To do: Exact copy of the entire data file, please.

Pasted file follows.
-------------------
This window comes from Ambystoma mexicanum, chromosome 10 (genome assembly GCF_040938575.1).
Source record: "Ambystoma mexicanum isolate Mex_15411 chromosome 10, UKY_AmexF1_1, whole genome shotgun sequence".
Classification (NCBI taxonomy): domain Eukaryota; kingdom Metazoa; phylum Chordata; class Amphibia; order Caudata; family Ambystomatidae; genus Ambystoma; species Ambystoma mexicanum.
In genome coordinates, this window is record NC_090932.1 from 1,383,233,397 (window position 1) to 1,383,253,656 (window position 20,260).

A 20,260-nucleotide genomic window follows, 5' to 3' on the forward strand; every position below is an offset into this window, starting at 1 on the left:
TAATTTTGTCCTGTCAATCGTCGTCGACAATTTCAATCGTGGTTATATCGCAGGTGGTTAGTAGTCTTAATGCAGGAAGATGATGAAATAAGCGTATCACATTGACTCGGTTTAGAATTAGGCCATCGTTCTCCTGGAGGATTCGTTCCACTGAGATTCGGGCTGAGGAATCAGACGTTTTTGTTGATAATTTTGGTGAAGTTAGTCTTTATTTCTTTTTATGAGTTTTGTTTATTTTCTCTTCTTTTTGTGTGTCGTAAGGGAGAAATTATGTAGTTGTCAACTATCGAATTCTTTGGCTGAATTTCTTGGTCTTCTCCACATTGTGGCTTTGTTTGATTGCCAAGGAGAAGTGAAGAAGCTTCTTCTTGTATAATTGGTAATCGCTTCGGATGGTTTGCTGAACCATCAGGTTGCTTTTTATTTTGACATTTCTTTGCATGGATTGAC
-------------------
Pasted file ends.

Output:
This window comes from Ambystoma mexicanum, chromosome 10 (genome assembly GCF_040938575.1).
Source record: "Ambystoma mexicanum isolate Mex_15411 chromosome 10, UKY_AmexF1_1, whole genome shotgun sequence".
Classification (NCBI taxonomy): domain Eukaryota; kingdom Metazoa; phylum Chordata; class Amphibia; order Caudata; family Ambystomatidae; genus Ambystoma; species Ambystoma mexicanum.
In genome coordinates, this window is record NC_090932.1 from 1,383,233,397 (window position 1) to 1,383,253,656 (window position 20,260).

A 20,260-nucleotide genomic window follows, 5' to 3' on the forward strand; every position below is an offset into this window, starting at 1 on the left:
TAATTTTGTCCTGTCAATCGTCGTCGACAATTTCAATCGTGGTTATATCGCAGGTGGTTAGTAGTCTTAATGCAGGAAGATGATGAAATAAGCGTATCACATTGACTCGGTTTAGAATTAGGCCATCGTTCTCCTGGAGGATTCGTTCCACTGAGATTCGGGCTGAGGAATCAGACGTTTTTGTTGATAATTTTGGTGAAGTTAGTCTTTATTTCTTTTTATGAGTTTTGTTTATTTTCTCTTCTTTTTGTGTGTCGTAAGGGAGAAATTATGTAGTTGTCAACTATCGAATTCTTTGGCTGAATTTCTTGGTCTTCTCCACATTGTGGCTTTGTTTGATTGCCAAGGAGAAGTGAAGAAGCTTCTTCTTGTATAATTGGTAATCGCTTCGGATGGTTTGCTGAACCATCAGGTTGCTTTTTATTTTGACATTTCTTTGCATGGATTGAC